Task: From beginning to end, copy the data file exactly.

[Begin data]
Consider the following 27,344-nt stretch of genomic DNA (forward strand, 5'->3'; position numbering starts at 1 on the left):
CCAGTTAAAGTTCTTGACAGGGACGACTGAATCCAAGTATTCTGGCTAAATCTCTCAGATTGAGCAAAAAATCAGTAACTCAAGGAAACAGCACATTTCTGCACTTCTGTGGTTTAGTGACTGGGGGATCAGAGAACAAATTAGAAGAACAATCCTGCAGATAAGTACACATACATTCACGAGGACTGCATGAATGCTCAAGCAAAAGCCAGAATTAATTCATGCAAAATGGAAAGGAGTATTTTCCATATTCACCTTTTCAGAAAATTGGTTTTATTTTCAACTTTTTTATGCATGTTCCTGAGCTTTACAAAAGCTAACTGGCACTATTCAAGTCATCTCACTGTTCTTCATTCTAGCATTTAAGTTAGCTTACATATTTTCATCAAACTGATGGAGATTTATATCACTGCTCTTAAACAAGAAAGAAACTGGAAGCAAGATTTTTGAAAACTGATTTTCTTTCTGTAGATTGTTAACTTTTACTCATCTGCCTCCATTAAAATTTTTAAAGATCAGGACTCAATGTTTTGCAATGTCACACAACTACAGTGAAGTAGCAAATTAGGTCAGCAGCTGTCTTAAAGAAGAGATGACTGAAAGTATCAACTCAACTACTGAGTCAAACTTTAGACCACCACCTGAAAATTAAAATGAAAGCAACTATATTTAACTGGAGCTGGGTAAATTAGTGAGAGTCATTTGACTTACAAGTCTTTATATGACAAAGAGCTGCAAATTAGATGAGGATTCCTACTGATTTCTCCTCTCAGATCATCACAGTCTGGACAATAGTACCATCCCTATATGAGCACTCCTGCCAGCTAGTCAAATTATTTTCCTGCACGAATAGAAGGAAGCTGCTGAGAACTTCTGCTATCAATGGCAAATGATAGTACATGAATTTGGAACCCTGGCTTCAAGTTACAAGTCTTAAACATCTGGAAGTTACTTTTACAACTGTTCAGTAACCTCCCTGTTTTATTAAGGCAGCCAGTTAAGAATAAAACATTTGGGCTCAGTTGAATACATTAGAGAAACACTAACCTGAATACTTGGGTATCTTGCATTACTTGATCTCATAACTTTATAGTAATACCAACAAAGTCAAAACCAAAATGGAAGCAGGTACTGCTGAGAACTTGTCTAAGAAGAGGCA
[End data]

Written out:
Consider the following 27,344-nt stretch of genomic DNA (forward strand, 5'->3'; position numbering starts at 1 on the left):
CCAGTTAAAGTTCTTGACAGGGACGACTGAATCCAAGTATTCTGGCTAAATCTCTCAGATTGAGCAAAAAATCAGTAACTCAAGGAAACAGCACATTTCTGCACTTCTGTGGTTTAGTGACTGGGGGATCAGAGAACAAATTAGAAGAACAATCCTGCAGATAAGTACACATACATTCACGAGGACTGCATGAATGCTCAAGCAAAAGCCAGAATTAATTCATGCAAAATGGAAAGGAGTATTTTCCATATTCACCTTTTCAGAAAATTGGTTTTATTTTCAACTTTTTTATGCATGTTCCTGAGCTTTACAAAAGCTAACTGGCACTATTCAAGTCATCTCACTGTTCTTCATTCTAGCATTTAAGTTAGCTTACATATTTTCATCAAACTGATGGAGATTTATATCACTGCTCTTAAACAAGAAAGAAACTGGAAGCAAGATTTTTGAAAACTGATTTTCTTTCTGTAGATTGTTAACTTTTACTCATCTGCCTCCATTAAAATTTTTAAAGATCAGGACTCAATGTTTTGCAATGTCACACAACTACAGTGAAGTAGCAAATTAGGTCAGCAGCTGTCTTAAAGAAGAGATGACTGAAAGTATCAACTCAACTACTGAGTCAAACTTTAGACCACCACCTGAAAATTAAAATGAAAGCAACTATATTTAACTGGAGCTGGGTAAATTAGTGAGAGTCATTTGACTTACAAGTCTTTATATGACAAAGAGCTGCAAATTAGATGAGGATTCCTACTGATTTCTCCTCTCAGATCATCACAGTCTGGACAATAGTACCATCCCTATATGAGCACTCCTGCCAGCTAGTCAAATTATTTTCCTGCACGAATAGAAGGAAGCTGCTGAGAACTTCTGCTATCAATGGCAAATGATAGTACATGAATTTGGAACCCTGGCTTCAAGTTACAAGTCTTAAACATCTGGAAGTTACTTTTACAACTGTTCAGTAACCTCCCTGTTTTATTAAGGCAGCCAGTTAAGAATAAAACATTTGGGCTCAGTTGAATACATTAGAGAAACACTAACCTGAATACTTGGGTATCTTGCATTACTTGATCTCATAACTTTATAGTAATACCAACAAAGTCAAAACCAAAATGGAAGCAGGTACTGCTGAGAACTTGTCTAAGAAGAGGCA